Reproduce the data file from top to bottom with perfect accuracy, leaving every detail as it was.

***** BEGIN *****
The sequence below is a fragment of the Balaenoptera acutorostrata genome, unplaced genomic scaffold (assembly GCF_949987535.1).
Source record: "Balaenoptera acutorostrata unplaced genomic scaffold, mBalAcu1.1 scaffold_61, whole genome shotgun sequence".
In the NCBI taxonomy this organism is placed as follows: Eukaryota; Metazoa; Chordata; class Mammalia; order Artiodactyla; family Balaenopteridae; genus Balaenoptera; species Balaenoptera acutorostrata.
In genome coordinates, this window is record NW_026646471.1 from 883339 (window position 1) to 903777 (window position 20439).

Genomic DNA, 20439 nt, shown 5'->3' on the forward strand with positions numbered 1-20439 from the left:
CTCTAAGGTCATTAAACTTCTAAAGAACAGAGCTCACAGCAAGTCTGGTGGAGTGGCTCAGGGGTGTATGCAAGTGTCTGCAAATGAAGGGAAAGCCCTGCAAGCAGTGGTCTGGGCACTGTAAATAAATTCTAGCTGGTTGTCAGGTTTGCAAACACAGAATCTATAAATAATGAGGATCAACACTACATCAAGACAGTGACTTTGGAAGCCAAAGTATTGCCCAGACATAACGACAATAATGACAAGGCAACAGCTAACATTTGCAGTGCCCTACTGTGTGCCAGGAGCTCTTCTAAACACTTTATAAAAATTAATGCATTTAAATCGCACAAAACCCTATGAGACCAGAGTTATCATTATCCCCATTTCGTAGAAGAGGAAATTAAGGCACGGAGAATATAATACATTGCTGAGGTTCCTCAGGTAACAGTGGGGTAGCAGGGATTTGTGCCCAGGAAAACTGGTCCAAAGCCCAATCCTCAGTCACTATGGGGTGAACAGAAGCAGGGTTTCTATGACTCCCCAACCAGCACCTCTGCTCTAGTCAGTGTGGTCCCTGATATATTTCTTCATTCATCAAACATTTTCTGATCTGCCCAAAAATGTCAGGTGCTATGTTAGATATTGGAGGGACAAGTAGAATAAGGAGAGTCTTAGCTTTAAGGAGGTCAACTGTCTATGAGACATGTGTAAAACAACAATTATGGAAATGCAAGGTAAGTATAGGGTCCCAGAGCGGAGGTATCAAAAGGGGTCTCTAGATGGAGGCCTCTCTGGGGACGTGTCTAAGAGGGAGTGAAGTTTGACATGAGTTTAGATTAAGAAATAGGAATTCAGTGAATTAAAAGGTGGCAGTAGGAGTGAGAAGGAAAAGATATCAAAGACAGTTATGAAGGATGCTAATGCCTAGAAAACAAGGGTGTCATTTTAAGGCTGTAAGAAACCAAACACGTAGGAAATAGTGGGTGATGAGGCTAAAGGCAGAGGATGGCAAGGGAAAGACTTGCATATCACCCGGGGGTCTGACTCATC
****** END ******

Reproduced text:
The sequence below is a fragment of the Balaenoptera acutorostrata genome, unplaced genomic scaffold (assembly GCF_949987535.1).
Source record: "Balaenoptera acutorostrata unplaced genomic scaffold, mBalAcu1.1 scaffold_61, whole genome shotgun sequence".
In the NCBI taxonomy this organism is placed as follows: Eukaryota; Metazoa; Chordata; class Mammalia; order Artiodactyla; family Balaenopteridae; genus Balaenoptera; species Balaenoptera acutorostrata.
In genome coordinates, this window is record NW_026646471.1 from 883339 (window position 1) to 903777 (window position 20439).

Genomic DNA, 20439 nt, shown 5'->3' on the forward strand with positions numbered 1-20439 from the left:
CTCTAAGGTCATTAAACTTCTAAAGAACAGAGCTCACAGCAAGTCTGGTGGAGTGGCTCAGGGGTGTATGCAAGTGTCTGCAAATGAAGGGAAAGCCCTGCAAGCAGTGGTCTGGGCACTGTAAATAAATTCTAGCTGGTTGTCAGGTTTGCAAACACAGAATCTATAAATAATGAGGATCAACACTACATCAAGACAGTGACTTTGGAAGCCAAAGTATTGCCCAGACATAACGACAATAATGACAAGGCAACAGCTAACATTTGCAGTGCCCTACTGTGTGCCAGGAGCTCTTCTAAACACTTTATAAAAATTAATGCATTTAAATCGCACAAAACCCTATGAGACCAGAGTTATCATTATCCCCATTTCGTAGAAGAGGAAATTAAGGCACGGAGAATATAATACATTGCTGAGGTTCCTCAGGTAACAGTGGGGTAGCAGGGATTTGTGCCCAGGAAAACTGGTCCAAAGCCCAATCCTCAGTCACTATGGGGTGAACAGAAGCAGGGTTTCTATGACTCCCCAACCAGCACCTCTGCTCTAGTCAGTGTGGTCCCTGATATATTTCTTCATTCATCAAACATTTTCTGATCTGCCCAAAAATGTCAGGTGCTATGTTAGATATTGGAGGGACAAGTAGAATAAGGAGAGTCTTAGCTTTAAGGAGGTCAACTGTCTATGAGACATGTGTAAAACAACAATTATGGAAATGCAAGGTAAGTATAGGGTCCCAGAGCGGAGGTATCAAAAGGGGTCTCTAGATGGAGGCCTCTCTGGGGACGTGTCTAAGAGGGAGTGAAGTTTGACATGAGTTTAGATTAAGAAATAGGAATTCAGTGAATTAAAAGGTGGCAGTAGGAGTGAGAAGGAAAAGATATCAAAGACAGTTATGAAGGATGCTAATGCCTAGAAAACAAGGGTGTCATTTTAAGGCTGTAAGAAACCAAACACGTAGGAAATAGTGGGTGATGAGGCTAAAGGCAGAGGATGGCAAGGGAAAGACTTGCATATCACCCGGGGGTCTGACTCATC